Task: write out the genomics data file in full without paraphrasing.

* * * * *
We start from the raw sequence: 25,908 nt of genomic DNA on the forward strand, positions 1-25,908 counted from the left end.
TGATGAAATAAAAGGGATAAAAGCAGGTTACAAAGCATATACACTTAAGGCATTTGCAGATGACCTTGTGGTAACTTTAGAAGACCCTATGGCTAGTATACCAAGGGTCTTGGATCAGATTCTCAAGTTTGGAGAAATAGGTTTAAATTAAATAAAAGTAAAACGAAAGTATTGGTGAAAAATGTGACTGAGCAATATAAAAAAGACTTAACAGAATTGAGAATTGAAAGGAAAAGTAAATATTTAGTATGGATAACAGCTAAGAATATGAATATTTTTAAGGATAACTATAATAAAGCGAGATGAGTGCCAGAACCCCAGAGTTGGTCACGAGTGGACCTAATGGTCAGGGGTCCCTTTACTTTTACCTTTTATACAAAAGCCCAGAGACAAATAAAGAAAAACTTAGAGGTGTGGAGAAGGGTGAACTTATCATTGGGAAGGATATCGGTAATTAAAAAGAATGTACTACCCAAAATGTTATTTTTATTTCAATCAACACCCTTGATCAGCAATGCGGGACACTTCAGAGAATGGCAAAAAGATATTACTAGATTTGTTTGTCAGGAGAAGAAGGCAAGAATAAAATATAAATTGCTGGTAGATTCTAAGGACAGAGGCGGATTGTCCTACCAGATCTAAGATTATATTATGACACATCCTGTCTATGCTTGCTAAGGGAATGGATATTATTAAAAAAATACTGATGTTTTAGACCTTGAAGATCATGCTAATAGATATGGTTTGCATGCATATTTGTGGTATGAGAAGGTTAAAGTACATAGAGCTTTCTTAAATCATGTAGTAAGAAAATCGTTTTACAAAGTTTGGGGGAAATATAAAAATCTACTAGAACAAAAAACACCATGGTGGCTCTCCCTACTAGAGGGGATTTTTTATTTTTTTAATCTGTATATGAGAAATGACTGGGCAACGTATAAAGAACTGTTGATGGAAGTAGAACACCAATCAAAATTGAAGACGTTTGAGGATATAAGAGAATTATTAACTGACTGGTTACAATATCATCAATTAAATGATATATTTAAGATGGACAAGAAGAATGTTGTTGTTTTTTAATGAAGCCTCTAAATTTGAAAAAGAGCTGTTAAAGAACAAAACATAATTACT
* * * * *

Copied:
We start from the raw sequence: 25,908 nt of genomic DNA on the forward strand, positions 1-25,908 counted from the left end.
TGATGAAATAAAAGGGATAAAAGCAGGTTACAAAGCATATACACTTAAGGCATTTGCAGATGACCTTGTGGTAACTTTAGAAGACCCTATGGCTAGTATACCAAGGGTCTTGGATCAGATTCTCAAGTTTGGAGAAATAGGTTTAAATTAAATAAAAGTAAAACGAAAGTATTGGTGAAAAATGTGACTGAGCAATATAAAAAAGACTTAACAGAATTGAGAATTGAAAGGAAAAGTAAATATTTAGTATGGATAACAGCTAAGAATATGAATATTTTTAAGGATAACTATAATAAAGCGAGATGAGTGCCAGAACCCCAGAGTTGGTCACGAGTGGACCTAATGGTCAGGGGTCCCTTTACTTTTACCTTTTATACAAAAGCCCAGAGACAAATAAAGAAAAACTTAGAGGTGTGGAGAAGGGTGAACTTATCATTGGGAAGGATATCGGTAATTAAAAAGAATGTACTACCCAAAATGTTATTTTTATTTCAATCAACACCCTTGATCAGCAATGCGGGACACTTCAGAGAATGGCAAAAAGATATTACTAGATTTGTTTGTCAGGAGAAGAAGGCAAGAATAAAATATAAATTGCTGGTAGATTCTAAGGACAGAGGCGGATTGTCCTACCAGATCTAAGATTATATTATGACACATCCTGTCTATGCTTGCTAAGGGAATGGATATTATTAAAAAAATACTGATGTTTTAGACCTTGAAGATCATGCTAATAGATATGGTTTGCATGCATATTTGTGGTATGAGAAGGTTAAAGTACATAGAGCTTTCTTAAATCATGTAGTAAGAAAATCGTTTTACAAAGTTTGGGGGAAATATAAAAATCTACTAGAACAAAAAACACCATGGTGGCTCTCCCTACTAGAGGGGATTTTTTATTTTTTTAATCTGTATATGAGAAATGACTGGGCAACGTATAAAGAACTGTTGATGGAAGTAGAACACCAATCAAAATTGAAGACGTTTGAGGATATAAGAGAATTATTAACTGACTGGTTACAATATCATCAATTAAATGATATATTTAAGATGGACAAGAAGAATGTTGTTGTTTTTTAATGAAGCCTCTAAATTTGAAAAAGAGCTGTTAAAGAACAAAACATAATTACT